Advantage: "I didn't feel stuffed [sick/guilty/poor/etc.] after eating lunch."

Disadvantage/Advantage: "Oh gosh, all my friends are going into the hospital for bypass surgery, but I wasn't invited."

You get the idea. The primary plusses and minuses of vegetarianism should be obvious to everyone—everyone except meat-eaters I guess. Sometime when you're really bored, though (like when you're reading this column, or when one of those fast food commercials comes on during your favorite show), think of some of the more subtle ways your diet/lifestyle preference has made your life both miserable and wonderful. Here are a few ideas from your fellow vegetarians to get you started:

Disadvantage: "I ordered the 'veggie special' pizza, hold the cheese please, and they charged me the full menu price. You'd think by eliminating the most expensive ingredient they could shave a few bucks off the tab."

Disadvantage: "My dinner came with soup and salad, but I couldn't eat the soup because it had a beef broth. Did they give me a discount? No way!"

Advantage: There is no restaurant in the world where the "Oysters Rockefeller" is priced less than the "garden salad."

Disadvantage: "There have been times when I've been trapped in some of the most primitive places on earth (LaGuardia Airport in New York City, for example), where civilized dining is impossible. Once, when I was eating my dinner of Burger King French fries, I looked over at the people next to me eating chicken salad. It suddenly occurred to me that this was one night when I might possibly be eating healthier if I wasn't a vegetarian!"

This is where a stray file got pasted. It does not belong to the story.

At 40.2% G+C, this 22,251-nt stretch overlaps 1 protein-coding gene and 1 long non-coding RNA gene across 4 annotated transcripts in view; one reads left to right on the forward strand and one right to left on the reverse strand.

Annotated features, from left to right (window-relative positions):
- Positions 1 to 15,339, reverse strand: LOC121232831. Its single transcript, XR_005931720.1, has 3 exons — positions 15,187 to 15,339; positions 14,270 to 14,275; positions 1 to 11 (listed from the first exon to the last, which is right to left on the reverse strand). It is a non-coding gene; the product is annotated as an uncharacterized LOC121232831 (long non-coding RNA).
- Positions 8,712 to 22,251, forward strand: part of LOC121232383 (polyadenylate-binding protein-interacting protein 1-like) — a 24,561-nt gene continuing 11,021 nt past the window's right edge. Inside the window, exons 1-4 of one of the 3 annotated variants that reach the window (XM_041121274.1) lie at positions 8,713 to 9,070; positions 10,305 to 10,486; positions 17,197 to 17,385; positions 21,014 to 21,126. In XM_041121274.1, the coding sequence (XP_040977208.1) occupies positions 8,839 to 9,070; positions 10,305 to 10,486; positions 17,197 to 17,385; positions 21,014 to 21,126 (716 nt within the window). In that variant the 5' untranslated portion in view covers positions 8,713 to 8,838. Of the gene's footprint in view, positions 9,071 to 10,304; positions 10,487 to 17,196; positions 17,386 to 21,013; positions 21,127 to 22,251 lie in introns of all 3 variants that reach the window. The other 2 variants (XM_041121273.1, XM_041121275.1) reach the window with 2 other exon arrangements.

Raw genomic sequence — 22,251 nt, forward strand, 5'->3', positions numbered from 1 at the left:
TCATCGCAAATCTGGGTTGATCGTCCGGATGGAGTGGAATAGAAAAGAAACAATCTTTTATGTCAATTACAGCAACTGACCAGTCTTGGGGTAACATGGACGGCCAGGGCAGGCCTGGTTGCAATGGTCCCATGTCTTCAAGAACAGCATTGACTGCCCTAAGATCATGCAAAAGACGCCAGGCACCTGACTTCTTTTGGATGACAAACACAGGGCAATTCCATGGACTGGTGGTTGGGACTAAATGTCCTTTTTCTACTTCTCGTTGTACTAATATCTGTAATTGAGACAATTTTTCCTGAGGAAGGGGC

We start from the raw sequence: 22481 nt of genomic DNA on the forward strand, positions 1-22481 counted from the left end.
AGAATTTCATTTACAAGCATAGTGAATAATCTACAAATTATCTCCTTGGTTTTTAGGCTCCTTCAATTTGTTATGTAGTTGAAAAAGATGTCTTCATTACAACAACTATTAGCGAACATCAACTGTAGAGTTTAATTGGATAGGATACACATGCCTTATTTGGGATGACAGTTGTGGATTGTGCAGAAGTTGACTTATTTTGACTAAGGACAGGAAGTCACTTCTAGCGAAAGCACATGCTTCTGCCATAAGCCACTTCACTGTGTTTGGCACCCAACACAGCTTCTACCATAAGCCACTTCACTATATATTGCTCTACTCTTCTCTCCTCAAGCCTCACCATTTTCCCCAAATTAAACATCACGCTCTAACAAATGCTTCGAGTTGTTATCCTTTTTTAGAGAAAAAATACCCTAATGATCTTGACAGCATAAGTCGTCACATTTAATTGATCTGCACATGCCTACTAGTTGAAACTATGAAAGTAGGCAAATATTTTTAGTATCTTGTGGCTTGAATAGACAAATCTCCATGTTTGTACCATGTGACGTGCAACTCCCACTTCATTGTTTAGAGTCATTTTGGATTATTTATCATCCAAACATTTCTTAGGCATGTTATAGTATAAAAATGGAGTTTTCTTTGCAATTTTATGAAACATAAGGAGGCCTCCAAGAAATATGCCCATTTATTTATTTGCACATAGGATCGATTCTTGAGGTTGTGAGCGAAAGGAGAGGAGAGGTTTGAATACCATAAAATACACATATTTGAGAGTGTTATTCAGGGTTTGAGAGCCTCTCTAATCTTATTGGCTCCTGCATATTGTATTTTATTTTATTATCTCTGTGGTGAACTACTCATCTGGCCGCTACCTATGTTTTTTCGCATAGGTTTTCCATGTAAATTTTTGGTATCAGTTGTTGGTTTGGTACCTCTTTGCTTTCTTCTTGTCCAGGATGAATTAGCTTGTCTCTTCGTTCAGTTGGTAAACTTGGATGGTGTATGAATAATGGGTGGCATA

Disadvantage/Advantage: The only desserts the restaurant had were loaded with cows' milk and chickens' eggs. Those things seemed gross to me, so it took no willpower at all to go for the berries. I saved a thousand calories' worth of saturated fat and felt good about myself for days."

Disadvantage: "My diet's so alien to them, my friends never invite me to dinner anymore. Heck, they're a bunch of stiffs anyway."

Advantage: "When charities hit me up for money I ask: 'Will my donation be used for animal testing? Will my money be used to buy meat?' If they don't slink quickly away (they usually do), at least I know my donation will go to a good cause."

Disadvantage: "Why does soy milk have to cost more than cows' milk when, all things considered, it's much cheaper to produce?"

Disadvantage/Advantage: "When I became a vegetarian I had to learn to cook for myself. It saved me a fortune and gave me a new hobby."

Disadvantage: "I didn't want to eat butter anymore, so I switched to olive oil. It's really lousy on pancakes."

Advantage: "It's great on everything else."

Advantage: "It doesn't bother me that federal meat inspection is so shoddy."

Disadvantage/Advantage: "I ordered the vegetarian meal on my last airline flight. Not only was it vegetarian, but the margarine was salt-free, the salad dressing was oil-free, and the roll was taste-free. It was still better than what they served the meat eaters."

If you play the disadvantage/advantage game with vegetarianism long enough, a couple of things become obvious. First, whatever disadvantages you might think up aren't problems inherent in vegetarianism at all, but are merely products of our minority status in society and lack of action on the part of meat-eaters. Second, the disadvantages of vegetarianism seem trivial when compared to the advantages.

Of course they do. That's why we're vegetarians.